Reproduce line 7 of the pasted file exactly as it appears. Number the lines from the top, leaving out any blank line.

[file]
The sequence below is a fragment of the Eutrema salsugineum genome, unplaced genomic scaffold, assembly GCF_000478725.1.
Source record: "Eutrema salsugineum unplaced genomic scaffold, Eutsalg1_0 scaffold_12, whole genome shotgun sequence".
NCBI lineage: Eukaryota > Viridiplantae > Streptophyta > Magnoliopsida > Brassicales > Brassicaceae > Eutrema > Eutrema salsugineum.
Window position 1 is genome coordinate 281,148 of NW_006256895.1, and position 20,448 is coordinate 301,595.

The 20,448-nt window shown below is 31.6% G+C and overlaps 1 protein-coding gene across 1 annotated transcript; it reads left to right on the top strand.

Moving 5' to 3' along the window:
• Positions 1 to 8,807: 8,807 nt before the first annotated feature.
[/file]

• Positions 1 to 8,807: 8,807 nt before the first annotated feature.